The Mystery of the Blue Train Review

  • Author: Agatha Christie
  • Series: Hercule Poirot #6
  • No. of pages: 298
  • Dates read: 04.05.20 – 09.05.20
  • Star rating: 4
  • Challenge: 2020 Sequel Challenge

Plot: When the luxurious Blue Train arrives at Nice, a guard attempts to wake serene Ruth Kettering from her slumbers. But she will never wake again—for a heavy blow has killed her, disfiguring her features almost beyond recognition. What is more, her precious rubies are missing. The prime suspect is Ruth’s estranged husband, Derek. Yet Hercule Poirot is not convinced, so he stages an eerie reenactment of the journey, complete with the murderer on board. . . .

Another solid book in the Hercule Poirot series!

I already knew certain parts of this story already due to watching the TV episode a couple of years ago but despite knowing what I did know it did not take away from the enjoyment of the story.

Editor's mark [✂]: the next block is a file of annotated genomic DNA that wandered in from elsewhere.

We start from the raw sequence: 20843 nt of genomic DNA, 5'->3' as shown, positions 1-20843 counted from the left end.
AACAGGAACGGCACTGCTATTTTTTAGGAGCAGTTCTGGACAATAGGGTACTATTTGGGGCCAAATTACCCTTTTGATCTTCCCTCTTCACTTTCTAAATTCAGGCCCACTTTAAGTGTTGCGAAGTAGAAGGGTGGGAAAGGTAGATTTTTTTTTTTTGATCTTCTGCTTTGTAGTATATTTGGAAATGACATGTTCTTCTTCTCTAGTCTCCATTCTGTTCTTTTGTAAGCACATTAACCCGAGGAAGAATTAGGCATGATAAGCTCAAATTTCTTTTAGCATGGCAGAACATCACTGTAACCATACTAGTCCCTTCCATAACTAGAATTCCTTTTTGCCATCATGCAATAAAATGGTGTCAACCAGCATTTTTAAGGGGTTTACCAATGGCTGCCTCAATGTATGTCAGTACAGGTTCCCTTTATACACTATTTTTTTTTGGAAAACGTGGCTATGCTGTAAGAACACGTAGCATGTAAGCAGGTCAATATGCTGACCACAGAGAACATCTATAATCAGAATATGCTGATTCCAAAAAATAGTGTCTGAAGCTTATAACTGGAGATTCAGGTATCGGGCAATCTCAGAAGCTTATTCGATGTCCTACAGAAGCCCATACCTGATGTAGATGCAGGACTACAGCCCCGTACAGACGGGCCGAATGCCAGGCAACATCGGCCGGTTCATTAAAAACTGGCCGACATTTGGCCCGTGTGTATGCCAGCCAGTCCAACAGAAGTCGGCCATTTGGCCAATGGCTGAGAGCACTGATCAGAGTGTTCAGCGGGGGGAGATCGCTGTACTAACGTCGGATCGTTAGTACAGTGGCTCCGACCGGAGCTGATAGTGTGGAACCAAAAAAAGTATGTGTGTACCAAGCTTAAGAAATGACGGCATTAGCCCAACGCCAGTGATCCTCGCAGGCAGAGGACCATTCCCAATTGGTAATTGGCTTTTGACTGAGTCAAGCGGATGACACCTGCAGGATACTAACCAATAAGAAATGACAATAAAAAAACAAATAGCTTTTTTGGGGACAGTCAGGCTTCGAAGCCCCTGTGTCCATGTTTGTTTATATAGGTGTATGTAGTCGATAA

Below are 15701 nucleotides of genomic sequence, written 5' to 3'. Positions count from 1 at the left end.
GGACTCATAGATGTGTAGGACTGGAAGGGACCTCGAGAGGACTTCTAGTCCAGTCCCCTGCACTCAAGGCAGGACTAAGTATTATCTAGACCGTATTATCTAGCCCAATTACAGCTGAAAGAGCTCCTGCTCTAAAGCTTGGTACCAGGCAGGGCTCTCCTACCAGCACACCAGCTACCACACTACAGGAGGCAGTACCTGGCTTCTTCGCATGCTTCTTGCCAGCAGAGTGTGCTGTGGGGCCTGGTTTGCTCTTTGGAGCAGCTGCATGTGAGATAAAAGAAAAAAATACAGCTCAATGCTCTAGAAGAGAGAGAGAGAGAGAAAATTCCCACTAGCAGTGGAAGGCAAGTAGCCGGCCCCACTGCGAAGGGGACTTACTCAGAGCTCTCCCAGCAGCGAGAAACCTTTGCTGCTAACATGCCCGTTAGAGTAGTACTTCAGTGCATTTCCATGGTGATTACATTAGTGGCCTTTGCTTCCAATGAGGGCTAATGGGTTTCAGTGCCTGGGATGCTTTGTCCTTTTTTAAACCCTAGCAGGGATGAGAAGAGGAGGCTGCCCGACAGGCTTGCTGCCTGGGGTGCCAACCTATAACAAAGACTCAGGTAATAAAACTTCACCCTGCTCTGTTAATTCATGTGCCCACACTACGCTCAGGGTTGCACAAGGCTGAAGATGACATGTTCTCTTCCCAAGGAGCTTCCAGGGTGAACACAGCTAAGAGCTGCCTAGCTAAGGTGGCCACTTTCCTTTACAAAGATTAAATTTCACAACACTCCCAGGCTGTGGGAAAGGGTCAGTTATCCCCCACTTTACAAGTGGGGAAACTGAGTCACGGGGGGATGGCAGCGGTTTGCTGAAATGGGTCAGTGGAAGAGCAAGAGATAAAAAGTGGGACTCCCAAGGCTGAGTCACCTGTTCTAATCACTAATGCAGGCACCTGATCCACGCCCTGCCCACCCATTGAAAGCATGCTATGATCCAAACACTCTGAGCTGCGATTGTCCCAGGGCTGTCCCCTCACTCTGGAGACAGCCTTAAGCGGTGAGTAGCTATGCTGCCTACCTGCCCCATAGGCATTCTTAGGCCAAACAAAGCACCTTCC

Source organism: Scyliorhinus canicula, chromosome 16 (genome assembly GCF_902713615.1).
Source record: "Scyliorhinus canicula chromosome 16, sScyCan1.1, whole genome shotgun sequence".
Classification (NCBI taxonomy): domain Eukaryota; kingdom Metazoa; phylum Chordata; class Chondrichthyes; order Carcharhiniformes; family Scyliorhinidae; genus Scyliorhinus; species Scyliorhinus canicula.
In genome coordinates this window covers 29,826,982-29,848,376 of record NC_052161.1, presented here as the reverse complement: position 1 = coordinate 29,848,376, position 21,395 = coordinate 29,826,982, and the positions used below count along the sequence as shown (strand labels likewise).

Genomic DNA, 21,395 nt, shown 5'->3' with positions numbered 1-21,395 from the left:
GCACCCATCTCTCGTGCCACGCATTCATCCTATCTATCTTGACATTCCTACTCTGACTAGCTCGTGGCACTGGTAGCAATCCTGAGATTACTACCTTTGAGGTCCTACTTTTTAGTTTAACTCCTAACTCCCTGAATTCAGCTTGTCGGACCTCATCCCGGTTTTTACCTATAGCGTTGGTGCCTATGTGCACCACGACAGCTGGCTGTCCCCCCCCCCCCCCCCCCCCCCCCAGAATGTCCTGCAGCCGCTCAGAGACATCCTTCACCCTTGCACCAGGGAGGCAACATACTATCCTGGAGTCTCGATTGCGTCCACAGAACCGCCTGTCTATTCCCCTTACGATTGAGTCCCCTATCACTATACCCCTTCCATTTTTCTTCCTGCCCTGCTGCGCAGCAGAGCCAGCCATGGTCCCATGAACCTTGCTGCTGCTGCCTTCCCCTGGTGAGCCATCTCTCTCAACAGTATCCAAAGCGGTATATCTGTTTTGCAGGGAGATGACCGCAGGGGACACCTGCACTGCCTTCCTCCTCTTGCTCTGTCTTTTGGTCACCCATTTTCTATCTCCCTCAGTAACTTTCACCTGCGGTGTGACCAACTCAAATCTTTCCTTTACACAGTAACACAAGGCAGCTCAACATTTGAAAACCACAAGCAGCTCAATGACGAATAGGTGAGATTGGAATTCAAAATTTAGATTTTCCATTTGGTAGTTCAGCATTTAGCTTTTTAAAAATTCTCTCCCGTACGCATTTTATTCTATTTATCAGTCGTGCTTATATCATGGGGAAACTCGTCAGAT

This book was a super easy and fun read. I was fully engaged with the narrative every time I picked this book up. It reminds me of summertime and sitting by the pool.

I really enjoyed the fact that we didn’t meet Poirot until about 100 pages into the story. I loved how Christie instead decided to explore more into the victim and the various suspects. We got to see these characters as a whole and their motivations in life and essentially have the upper hand over Poirot. I especially enjoyed the rivalry between Van Aldin and Derek.

I really liked Katherine Grey who sort of fills in for Hastings in this book. I struggle with Hastings as I feel like the man can be a liability at times so it was fun to see Poirot with someone else.

In terms of the big reveal, while enjoyable I do think elements of it were slightly far-fetched and/or didn’t really fit together nicely in my brain. The ending felt slightly convenient rather than watching a master at work. For this reason, I couldn’t give the book 5 stars.

The next book I will be reviewing is The Honjin Murders by Seishi Yokomizo. A locked room murder mystery set in 1930’s Japan.

4 thoughts on “The Mystery of the Blue Train Review

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